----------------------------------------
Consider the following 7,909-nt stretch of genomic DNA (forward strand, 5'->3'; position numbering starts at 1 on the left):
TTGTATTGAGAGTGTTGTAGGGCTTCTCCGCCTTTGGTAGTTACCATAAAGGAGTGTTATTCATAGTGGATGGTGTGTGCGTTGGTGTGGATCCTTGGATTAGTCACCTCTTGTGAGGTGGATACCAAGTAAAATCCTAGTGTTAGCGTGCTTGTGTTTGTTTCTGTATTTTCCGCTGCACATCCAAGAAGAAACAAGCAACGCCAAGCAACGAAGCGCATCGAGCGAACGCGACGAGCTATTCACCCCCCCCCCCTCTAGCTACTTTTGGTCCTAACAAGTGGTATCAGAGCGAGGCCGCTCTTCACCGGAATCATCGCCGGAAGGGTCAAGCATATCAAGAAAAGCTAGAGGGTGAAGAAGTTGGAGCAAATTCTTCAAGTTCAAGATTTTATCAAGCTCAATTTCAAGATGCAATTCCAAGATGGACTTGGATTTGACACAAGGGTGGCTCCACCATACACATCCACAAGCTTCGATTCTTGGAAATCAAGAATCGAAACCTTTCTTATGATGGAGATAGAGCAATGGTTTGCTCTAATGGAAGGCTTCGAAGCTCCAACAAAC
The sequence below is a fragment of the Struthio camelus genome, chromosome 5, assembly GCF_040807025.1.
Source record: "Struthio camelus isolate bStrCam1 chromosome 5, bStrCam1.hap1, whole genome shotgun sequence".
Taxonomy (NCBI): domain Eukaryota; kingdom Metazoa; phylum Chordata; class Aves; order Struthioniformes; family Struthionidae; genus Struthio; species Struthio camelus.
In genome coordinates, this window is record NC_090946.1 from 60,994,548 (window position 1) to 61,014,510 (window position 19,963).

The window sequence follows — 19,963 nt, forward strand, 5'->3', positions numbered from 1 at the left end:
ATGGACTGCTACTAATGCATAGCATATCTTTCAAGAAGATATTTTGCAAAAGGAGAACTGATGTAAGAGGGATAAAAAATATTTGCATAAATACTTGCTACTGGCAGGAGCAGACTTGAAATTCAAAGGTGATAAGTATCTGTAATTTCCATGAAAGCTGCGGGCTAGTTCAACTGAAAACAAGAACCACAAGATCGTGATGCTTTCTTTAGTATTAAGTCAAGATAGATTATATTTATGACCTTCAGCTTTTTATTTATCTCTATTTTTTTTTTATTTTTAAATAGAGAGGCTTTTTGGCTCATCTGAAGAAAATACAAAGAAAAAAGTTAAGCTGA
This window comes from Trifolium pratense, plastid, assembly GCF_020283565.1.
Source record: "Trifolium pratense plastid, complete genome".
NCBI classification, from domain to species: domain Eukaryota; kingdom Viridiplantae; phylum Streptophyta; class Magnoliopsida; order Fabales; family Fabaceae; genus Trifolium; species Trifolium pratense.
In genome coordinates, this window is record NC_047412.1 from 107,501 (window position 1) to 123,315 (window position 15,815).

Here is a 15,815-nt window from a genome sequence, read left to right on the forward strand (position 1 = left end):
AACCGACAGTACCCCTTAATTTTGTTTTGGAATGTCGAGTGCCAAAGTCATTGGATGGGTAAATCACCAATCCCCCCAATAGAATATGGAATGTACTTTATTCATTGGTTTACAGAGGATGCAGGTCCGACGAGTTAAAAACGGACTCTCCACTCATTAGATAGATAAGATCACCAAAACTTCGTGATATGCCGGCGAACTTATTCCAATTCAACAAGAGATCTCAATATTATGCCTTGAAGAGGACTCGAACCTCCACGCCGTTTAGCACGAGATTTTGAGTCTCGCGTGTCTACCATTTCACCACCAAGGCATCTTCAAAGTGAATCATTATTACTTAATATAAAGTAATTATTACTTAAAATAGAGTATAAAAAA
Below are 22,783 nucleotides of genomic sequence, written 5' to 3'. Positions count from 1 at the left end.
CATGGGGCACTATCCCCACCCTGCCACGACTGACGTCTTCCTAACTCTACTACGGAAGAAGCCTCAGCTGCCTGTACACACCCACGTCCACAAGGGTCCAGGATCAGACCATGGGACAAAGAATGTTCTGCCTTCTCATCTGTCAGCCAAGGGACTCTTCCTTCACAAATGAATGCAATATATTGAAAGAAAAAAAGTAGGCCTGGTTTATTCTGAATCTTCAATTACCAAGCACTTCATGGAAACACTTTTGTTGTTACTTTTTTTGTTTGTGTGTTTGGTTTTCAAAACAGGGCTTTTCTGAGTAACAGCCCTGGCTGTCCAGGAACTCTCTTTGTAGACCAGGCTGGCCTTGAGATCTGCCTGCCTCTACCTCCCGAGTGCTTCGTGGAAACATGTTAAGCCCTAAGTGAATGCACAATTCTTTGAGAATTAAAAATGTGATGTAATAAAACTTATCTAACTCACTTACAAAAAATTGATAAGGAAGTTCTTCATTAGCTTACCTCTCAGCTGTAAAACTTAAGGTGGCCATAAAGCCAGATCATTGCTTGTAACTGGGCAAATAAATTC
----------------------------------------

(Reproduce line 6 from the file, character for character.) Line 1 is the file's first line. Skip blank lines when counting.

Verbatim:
In genome coordinates, this window is record NC_090946.1 from 60,994,548 (window position 1) to 61,014,510 (window position 19,963).